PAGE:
Howes's Complaint asserts that this Court has
federal-question jurisdiction over this action under 28
U.S.C. § 1331. See Compl. 4. It cites, in
particular, the Securities Exchange Act of 1934, 15 U.S.C.
§ 78a, as a federal law at issue in this
FINRA has not challenged this Court's jurisdiction,
subject matter jurisdiction "cannot be conceded by any
party; nor can it be granted by this Court in its
discretion." McGahey v. Giant Food, Inc., 300
F.Supp. 475, 477 (D. Md. 1969). It is a threshold matter
that, if at all in doubt, must be addressed before this Court
may reach the merits of FINRA's arguments in support of a
dismissal under Rule 12(b)(6). Such a doubt is present here,
as my review of federal district court cases involving
similar petitions to expunge FINRA records has uncovered five
decisions remanding the petitions to state court for lack of
federal subject-matter jurisdiction. See Godfrey v. Fin.
Indus. Regulatory Auth., Inc., No. 16-2776 PSG (PJWx),
2016 WL 4224956, at *5 (CD. Cal. Aug. 9, 2016); Flowers
v. Fin. Indus. Regulatory Auth., Inc., No. 15cv2390 DMS
(JMA), 2015 WL 9487450, at *3 (S.D. Cal. Dec. 24, 2015);
Doe v. Fin. Indus. Regulatory Auth., Inc., No.
13-6436 DDP (ASx), 2013 WL 6092790, at *4 (CD. Cal. Nov. 19,
2013); Spalding v. Fin. Indus. Regulatory Auth.,
Inc., No. 1:12-CV-1181-RWS, 2013 WL 1129396, at *6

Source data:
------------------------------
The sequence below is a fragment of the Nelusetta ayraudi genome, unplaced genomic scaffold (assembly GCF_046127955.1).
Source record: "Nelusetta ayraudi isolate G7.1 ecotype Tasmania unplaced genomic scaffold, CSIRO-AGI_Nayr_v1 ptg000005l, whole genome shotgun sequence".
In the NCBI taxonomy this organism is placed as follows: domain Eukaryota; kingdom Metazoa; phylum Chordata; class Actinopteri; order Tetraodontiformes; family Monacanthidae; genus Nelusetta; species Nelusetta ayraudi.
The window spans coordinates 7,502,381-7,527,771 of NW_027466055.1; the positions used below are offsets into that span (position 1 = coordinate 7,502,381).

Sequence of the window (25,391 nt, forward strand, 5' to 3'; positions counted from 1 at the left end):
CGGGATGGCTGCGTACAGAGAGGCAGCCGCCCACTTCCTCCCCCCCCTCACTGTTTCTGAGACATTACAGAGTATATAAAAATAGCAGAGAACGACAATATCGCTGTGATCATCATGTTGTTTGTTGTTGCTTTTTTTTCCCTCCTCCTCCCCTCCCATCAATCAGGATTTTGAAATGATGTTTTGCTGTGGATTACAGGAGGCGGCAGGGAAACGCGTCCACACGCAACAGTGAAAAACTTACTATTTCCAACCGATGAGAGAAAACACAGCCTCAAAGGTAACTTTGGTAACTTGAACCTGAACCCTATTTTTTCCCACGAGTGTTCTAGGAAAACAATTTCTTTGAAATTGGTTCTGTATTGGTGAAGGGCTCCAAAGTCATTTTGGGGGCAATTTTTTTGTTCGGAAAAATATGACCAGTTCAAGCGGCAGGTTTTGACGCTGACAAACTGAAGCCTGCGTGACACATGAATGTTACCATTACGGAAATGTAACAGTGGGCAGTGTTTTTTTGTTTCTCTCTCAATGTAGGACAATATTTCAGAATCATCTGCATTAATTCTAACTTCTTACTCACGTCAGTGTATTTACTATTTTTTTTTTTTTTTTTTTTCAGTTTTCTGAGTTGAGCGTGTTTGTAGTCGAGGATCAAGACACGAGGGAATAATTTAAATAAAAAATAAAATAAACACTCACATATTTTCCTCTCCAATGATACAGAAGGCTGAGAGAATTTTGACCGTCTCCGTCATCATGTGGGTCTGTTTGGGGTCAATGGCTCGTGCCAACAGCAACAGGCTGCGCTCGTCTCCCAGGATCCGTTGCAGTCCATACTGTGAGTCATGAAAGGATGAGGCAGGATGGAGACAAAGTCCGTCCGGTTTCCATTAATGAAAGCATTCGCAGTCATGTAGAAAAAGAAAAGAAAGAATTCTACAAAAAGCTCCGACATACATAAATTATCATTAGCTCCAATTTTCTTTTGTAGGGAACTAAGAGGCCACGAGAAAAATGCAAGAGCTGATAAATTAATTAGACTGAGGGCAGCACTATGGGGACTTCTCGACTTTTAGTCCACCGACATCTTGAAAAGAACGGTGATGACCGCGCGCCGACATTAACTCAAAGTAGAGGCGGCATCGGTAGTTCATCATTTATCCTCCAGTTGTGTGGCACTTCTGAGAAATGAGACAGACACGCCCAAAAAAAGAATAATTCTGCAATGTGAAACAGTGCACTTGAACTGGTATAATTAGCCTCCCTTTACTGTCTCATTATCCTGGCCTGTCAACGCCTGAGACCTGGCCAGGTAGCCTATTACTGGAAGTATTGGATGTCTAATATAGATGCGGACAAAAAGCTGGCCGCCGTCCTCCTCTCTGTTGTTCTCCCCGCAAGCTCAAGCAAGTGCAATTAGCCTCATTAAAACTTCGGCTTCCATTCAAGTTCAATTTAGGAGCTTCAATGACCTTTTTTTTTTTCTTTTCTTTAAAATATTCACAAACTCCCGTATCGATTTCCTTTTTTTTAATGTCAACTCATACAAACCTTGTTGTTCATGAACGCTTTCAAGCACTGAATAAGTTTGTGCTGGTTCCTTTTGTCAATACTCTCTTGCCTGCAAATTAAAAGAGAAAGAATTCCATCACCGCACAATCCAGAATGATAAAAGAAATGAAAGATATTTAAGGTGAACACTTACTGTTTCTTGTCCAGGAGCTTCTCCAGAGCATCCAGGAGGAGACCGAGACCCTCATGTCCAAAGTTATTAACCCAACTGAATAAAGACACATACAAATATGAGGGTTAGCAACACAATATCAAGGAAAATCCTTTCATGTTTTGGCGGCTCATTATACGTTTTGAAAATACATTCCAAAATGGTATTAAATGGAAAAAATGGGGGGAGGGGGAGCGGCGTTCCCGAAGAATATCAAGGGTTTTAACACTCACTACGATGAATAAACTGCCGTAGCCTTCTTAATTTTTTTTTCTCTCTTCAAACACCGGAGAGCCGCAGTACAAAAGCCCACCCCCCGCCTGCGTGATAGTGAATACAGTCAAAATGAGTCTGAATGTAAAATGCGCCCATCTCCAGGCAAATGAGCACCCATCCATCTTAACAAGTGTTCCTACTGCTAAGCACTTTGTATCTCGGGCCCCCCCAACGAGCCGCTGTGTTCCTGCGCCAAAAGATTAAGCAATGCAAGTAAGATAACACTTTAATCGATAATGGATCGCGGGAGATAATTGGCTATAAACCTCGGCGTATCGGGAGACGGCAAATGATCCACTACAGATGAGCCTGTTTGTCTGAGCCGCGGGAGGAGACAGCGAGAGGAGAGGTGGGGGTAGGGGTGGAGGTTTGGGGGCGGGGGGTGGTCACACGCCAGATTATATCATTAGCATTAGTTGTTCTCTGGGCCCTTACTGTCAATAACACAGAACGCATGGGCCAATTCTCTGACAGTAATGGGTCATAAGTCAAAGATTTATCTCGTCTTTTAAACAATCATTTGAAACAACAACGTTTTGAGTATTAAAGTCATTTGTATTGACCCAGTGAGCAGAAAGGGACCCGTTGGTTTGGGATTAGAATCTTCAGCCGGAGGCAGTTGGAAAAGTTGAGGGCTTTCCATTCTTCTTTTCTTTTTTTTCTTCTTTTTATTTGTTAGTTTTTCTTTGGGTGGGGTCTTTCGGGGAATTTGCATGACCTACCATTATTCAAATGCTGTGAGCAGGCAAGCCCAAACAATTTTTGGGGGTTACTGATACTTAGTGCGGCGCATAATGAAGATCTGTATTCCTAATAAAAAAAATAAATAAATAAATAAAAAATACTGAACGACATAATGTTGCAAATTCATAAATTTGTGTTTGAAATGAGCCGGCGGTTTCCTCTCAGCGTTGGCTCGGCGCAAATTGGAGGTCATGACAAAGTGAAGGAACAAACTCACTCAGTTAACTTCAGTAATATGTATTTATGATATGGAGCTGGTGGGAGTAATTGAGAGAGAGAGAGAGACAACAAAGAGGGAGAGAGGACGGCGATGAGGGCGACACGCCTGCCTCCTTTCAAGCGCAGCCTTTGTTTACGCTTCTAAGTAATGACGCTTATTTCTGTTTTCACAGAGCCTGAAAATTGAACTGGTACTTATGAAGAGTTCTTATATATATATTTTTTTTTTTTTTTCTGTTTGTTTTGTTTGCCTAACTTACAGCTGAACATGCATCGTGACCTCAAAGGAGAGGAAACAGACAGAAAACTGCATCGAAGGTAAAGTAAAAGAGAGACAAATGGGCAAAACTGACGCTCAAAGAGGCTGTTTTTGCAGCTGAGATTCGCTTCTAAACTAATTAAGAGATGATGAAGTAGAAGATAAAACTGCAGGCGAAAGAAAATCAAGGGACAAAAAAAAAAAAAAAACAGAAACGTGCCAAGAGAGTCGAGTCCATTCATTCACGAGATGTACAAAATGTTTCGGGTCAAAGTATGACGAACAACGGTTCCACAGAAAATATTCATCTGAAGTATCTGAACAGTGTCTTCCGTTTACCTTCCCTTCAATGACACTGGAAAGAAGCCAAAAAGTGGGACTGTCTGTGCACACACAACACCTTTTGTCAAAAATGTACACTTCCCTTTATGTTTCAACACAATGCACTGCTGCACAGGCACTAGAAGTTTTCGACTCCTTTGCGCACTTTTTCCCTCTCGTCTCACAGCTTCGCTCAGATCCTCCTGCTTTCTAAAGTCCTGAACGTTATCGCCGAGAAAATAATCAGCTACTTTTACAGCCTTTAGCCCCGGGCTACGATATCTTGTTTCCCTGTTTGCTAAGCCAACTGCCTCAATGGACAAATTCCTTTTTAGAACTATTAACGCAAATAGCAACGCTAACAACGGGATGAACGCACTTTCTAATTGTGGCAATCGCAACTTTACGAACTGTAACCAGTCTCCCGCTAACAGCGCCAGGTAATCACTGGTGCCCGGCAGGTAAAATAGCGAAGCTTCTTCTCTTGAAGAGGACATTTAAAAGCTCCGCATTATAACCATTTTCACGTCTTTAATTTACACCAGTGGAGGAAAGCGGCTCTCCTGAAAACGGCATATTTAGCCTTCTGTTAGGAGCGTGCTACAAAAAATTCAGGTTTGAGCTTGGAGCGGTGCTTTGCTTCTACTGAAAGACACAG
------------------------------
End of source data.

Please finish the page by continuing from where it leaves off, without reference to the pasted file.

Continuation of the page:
(N.D.Ga. Mar. 19, 2013); In re Lickiss, No. C-l
1-1986 EMC, 2011 WL 2471022, at *4 (N.D. Cal. June 22, 2011).
I have, by contrast, found no cases expressly holding that
petitions to expunge FINRA records are matters over which the
federal courts have subject-matter
that have assessed this issue typically have focused, as I
will here, on FINRA Rule 2080, which sets out a procedure for
expunging records from the CRD. The rule provides in part:
"Members or associated persons seeking to expunge
information from the CRD system arising from disputes with
customers must obtain an order from a court of competent
jurisdiction directing such expungement or confirming an
arbitration award containing expungement relief." FINRA
R. 2080(a). The rule, as several courts have noted,
"does not provide any substantive standard for
determining whether expungement is appropriate or
required." In re Lickiss, 2011 WL 2471022, at
*2; see also Doe, 2013 WL 6092790, at *2. It does
specify that, generally, a party petitioning for expungement
or for confirmation of an arbitration award containing
expungement relief "must name FINRA as an additional
party and serve FINRA with all appropriate documents."
FINRA R. 2080(b). FINRA, however, may waive this requirement
under certain conditions - for ...